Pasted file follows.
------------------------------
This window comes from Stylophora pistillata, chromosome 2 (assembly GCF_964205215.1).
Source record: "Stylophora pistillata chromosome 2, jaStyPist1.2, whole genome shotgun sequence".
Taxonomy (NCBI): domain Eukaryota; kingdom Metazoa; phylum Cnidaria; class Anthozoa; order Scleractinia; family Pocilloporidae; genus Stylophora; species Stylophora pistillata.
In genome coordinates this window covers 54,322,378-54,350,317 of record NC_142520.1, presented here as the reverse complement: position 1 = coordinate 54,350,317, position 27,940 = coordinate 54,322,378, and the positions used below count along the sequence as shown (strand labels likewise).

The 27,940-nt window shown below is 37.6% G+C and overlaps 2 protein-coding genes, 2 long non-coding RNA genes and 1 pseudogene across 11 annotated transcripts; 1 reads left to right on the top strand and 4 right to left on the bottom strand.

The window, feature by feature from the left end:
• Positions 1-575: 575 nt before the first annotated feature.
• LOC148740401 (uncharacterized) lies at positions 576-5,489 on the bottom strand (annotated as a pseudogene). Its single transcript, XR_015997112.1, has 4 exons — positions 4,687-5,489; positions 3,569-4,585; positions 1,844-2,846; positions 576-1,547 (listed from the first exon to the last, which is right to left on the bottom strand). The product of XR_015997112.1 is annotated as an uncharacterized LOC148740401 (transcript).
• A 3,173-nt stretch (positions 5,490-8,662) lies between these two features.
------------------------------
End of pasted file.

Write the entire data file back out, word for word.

This window comes from Stylophora pistillata, chromosome 2 (assembly GCF_964205215.1).
Source record: "Stylophora pistillata chromosome 2, jaStyPist1.2, whole genome shotgun sequence".
Taxonomy (NCBI): domain Eukaryota; kingdom Metazoa; phylum Cnidaria; class Anthozoa; order Scleractinia; family Pocilloporidae; genus Stylophora; species Stylophora pistillata.
In genome coordinates this window covers 54,322,378-54,350,317 of record NC_142520.1, presented here as the reverse complement: position 1 = coordinate 54,350,317, position 27,940 = coordinate 54,322,378, and the positions used below count along the sequence as shown (strand labels likewise).

The 27,940-nt window shown below is 37.6% G+C and overlaps 2 protein-coding genes, 2 long non-coding RNA genes and 1 pseudogene across 11 annotated transcripts; 1 reads left to right on the top strand and 4 right to left on the bottom strand.

The window, feature by feature from the left end:
• Positions 1-575: 575 nt before the first annotated feature.
• LOC148740401 (uncharacterized) lies at positions 576-5,489 on the bottom strand (annotated as a pseudogene). Its single transcript, XR_015997112.1, has 4 exons — positions 4,687-5,489; positions 3,569-4,585; positions 1,844-2,846; positions 576-1,547 (listed from the first exon to the last, which is right to left on the bottom strand). The product of XR_015997112.1 is annotated as an uncharacterized LOC148740401 (transcript).
• A 3,173-nt stretch (positions 5,490-8,662) lies between these two features.